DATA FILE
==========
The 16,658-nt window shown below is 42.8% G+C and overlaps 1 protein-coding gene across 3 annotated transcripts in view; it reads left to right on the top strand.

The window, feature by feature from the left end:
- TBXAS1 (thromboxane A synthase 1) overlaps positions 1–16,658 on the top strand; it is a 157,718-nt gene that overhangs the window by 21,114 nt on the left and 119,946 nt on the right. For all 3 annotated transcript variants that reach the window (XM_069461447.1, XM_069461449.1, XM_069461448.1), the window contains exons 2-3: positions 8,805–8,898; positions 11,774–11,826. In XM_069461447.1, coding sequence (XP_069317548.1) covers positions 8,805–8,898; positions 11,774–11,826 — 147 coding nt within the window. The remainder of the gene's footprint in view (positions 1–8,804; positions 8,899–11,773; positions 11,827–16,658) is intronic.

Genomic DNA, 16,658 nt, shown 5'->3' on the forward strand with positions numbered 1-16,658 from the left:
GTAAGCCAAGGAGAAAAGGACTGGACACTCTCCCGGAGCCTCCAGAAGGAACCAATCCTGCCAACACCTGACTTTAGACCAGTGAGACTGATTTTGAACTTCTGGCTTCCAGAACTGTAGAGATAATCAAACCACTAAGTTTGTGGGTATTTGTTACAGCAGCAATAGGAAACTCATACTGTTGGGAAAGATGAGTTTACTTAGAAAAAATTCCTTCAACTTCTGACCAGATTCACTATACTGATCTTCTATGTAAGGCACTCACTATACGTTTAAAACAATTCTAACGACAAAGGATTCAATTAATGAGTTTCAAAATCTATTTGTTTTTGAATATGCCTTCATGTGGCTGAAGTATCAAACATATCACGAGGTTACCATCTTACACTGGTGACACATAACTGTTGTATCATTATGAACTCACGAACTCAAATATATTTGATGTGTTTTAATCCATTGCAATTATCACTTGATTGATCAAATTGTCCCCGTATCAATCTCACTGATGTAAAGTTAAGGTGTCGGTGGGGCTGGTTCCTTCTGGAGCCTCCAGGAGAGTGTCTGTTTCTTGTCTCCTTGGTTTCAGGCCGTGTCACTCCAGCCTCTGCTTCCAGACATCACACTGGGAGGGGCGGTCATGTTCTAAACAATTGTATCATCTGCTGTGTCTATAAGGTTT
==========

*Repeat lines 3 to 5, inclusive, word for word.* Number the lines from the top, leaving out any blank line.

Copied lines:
- TBXAS1 (thromboxane A synthase 1) overlaps positions 1–16,658 on the top strand; it is a 157,718-nt gene that overhangs the window by 21,114 nt on the left and 119,946 nt on the right. For all 3 annotated transcript variants that reach the window (XM_069461447.1, XM_069461449.1, XM_069461448.1), the window contains exons 2-3: positions 8,805–8,898; positions 11,774–11,826. In XM_069461447.1, coding sequence (XP_069317548.1) covers positions 8,805–8,898; positions 11,774–11,826 — 147 coding nt within the window. The remainder of the gene's footprint in view (positions 1–8,804; positions 8,899–11,773; positions 11,827–16,658) is intronic.

Genomic DNA, 16,658 nt, shown 5'->3' on the forward strand with positions numbered 1-16,658 from the left:
GTAAGCCAAGGAGAAAAGGACTGGACACTCTCCCGGAGCCTCCAGAAGGAACCAATCCTGCCAACACCTGACTTTAGACCAGTGAGACTGATTTTGAACTTCTGGCTTCCAGAACTGTAGAGATAATCAAACCACTAAGTTTGTGGGTATTTGTTACAGCAGCAATAGGAAACTCATACTGTTGGGAAAGATGAGTTTACTTAGAAAAAATTCCTTCAACTTCTGACCAGATTCACTATACTGATCTTCTATGTAAGGCACTCACTATACGTTTAAAACAATTCTAACGACAAAGGATTCAATTAATGAGTTTCAAAATCTATTTGTTTTTGAATATGCCTTCATGTGGCTGAAGTATCAAACATATCACGAGGTTACCATCTTACACTGGTGACACATAACTGTTGTATCATTATGAACTCACGAACTCAAATATATTTGATGTGTTTTAATCCATTGCAATTATCACTTGATTGATCAAATTGTCCCCGTATCAATCTCACTGATGTAAAGTTAAGGTGTCGGTGGGGCTGGTTCCTTCTGGAGCCTCCAGGAGAGTGTCTGTTTCTTGTCTCCTTGGTTTCAGGCCGTGTCACTCCAGCCTCTGCTTCCAGACATCACACTGGGAGGGGCGGTCATGTTCTAAACAATTGTATCATCTGCTGTGTCTATAAGGTTT